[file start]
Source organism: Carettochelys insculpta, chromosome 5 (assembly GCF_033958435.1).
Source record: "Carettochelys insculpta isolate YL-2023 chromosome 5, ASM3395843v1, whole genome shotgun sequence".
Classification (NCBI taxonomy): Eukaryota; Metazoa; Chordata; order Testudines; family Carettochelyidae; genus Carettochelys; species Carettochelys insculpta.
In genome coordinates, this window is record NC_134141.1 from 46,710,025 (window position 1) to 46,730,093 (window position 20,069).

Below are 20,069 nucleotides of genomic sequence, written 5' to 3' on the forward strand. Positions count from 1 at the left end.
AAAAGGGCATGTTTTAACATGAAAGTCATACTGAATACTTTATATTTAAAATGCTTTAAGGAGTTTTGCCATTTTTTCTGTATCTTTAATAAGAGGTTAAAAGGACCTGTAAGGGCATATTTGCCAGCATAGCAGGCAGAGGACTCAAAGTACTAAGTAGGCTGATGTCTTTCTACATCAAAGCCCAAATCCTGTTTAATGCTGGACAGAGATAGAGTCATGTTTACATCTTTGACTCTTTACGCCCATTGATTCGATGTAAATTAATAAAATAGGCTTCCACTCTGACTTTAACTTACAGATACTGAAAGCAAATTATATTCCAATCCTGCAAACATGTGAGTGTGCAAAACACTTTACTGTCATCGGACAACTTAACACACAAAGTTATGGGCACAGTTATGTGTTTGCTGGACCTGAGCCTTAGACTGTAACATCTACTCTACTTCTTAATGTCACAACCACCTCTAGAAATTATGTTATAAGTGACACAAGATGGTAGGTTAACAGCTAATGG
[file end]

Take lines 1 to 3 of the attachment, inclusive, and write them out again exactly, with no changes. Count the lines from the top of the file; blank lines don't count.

Source organism: Carettochelys insculpta, chromosome 5 (assembly GCF_033958435.1).
Source record: "Carettochelys insculpta isolate YL-2023 chromosome 5, ASM3395843v1, whole genome shotgun sequence".
Classification (NCBI taxonomy): Eukaryota; Metazoa; Chordata; order Testudines; family Carettochelyidae; genus Carettochelys; species Carettochelys insculpta.